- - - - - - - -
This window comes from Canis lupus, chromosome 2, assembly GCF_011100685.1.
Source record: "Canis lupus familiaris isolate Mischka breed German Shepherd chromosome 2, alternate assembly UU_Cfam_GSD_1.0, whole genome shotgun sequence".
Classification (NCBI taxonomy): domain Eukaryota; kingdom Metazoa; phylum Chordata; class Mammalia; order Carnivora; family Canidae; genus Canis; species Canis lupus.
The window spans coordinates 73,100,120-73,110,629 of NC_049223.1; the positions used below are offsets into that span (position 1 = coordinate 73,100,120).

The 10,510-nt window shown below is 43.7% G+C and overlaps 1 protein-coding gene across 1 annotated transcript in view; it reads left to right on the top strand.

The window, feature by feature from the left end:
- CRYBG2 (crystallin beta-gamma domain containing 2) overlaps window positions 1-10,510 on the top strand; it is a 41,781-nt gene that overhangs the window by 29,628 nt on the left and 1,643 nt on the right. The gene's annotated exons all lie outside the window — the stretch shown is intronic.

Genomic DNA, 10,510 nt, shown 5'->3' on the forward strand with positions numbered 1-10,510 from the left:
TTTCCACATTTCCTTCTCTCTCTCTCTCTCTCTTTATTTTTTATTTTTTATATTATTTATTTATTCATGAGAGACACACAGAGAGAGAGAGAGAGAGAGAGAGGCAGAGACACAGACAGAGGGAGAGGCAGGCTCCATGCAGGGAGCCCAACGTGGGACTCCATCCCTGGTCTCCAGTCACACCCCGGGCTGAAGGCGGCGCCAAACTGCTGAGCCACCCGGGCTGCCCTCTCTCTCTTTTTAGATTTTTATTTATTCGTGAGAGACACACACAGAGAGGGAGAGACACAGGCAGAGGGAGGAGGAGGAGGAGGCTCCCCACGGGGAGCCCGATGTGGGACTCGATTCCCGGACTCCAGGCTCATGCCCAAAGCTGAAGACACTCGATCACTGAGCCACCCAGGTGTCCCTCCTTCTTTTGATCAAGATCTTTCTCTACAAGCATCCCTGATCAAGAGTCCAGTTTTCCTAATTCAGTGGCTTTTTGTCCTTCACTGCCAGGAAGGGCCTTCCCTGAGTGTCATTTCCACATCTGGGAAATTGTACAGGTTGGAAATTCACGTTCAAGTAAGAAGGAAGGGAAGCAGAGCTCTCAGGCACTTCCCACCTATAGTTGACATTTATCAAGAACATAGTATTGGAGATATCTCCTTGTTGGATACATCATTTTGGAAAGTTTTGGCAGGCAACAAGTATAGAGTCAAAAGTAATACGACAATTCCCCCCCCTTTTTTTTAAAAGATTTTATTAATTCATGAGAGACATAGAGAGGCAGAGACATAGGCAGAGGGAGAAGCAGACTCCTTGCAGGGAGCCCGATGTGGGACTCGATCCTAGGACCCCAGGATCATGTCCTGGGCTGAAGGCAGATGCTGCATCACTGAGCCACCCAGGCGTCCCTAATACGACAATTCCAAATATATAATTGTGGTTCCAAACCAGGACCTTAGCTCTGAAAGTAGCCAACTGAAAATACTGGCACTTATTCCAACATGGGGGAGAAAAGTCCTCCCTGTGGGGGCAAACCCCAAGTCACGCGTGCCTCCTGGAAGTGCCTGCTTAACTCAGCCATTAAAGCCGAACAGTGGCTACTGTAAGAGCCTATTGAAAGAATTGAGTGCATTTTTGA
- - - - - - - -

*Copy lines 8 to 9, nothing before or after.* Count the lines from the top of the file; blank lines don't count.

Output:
Genomic DNA, 10,510 nt, shown 5'->3' on the forward strand with positions numbered 1-10,510 from the left:
TTTCCACATTTCCTTCTCTCTCTCTCTCTCTCTTTATTTTTTATTTTTTATATTATTTATTTATTCATGAGAGACACACAGAGAGAGAGAGAGAGAGAGAGAGGCAGAGACACAGACAGAGGGAGAGGCAGGCTCCATGCAGGGAGCCCAACGTGGGACTCCATCCCTGGTCTCCAGTCACACCCCGGGCTGAAGGCGGCGCCAAACTGCTGAGCCACCCGGGCTGCCCTCTCTCTCTTTTTAGATTTTTATTTATTCGTGAGAGACACACACAGAGAGGGAGAGACACAGGCAGAGGGAGGAGGAGGAGGAGGCTCCCCACGGGGAGCCCGATGTGGGACTCGATTCCCGGACTCCAGGCTCATGCCCAAAGCTGAAGACACTCGATCACTGAGCCACCCAGGTGTCCCTCCTTCTTTTGATCAAGATCTTTCTCTACAAGCATCCCTGATCAAGAGTCCAGTTTTCCTAATTCAGTGGCTTTTTGTCCTTCACTGCCAGGAAGGGCCTTCCCTGAGTGTCATTTCCACATCTGGGAAATTGTACAGGTTGGAAATTCACGTTCAAGTAAGAAGGAAGGGAAGCAGAGCTCTCAGGCACTTCCCACCTATAGTTGACATTTATCAAGAACATAGTATTGGAGATATCTCCTTGTTGGATACATCATTTTGGAAAGTTTTGGCAGGCAACAAGTATAGAGTCAAAAGTAATACGACAATTCCCCCCCCTTTTTTTTAAAAGATTTTATTAATTCATGAGAGACATAGAGAGGCAGAGACATAGGCAGAGGGAGAAGCAGACTCCTTGCAGGGAGCCCGATGTGGGACTCGATCCTAGGACCCCAGGATCATGTCCTGGGCTGAAGGCAGATGCTGCATCACTGAGCCACCCAGGCGTCCCTAATACGACAATTCCAAATATATAATTGTGGTTCCAAACCAGGACCTTAGCTCTGAAAGTAGCCAACTGAAAATACTGGCACTTATTCCAACATGGGGGAGAAAAGTCCTCCCTGTGGGGGCAAACCCCAAGTCACGCGTGCCTCCTGGAAGTGCCTGCTTAACTCAGCCATTAAAGCCGAACAGTGGCTACTGTAAGAGCCTATTGAAAGAATTGAGTGCATTTTTGA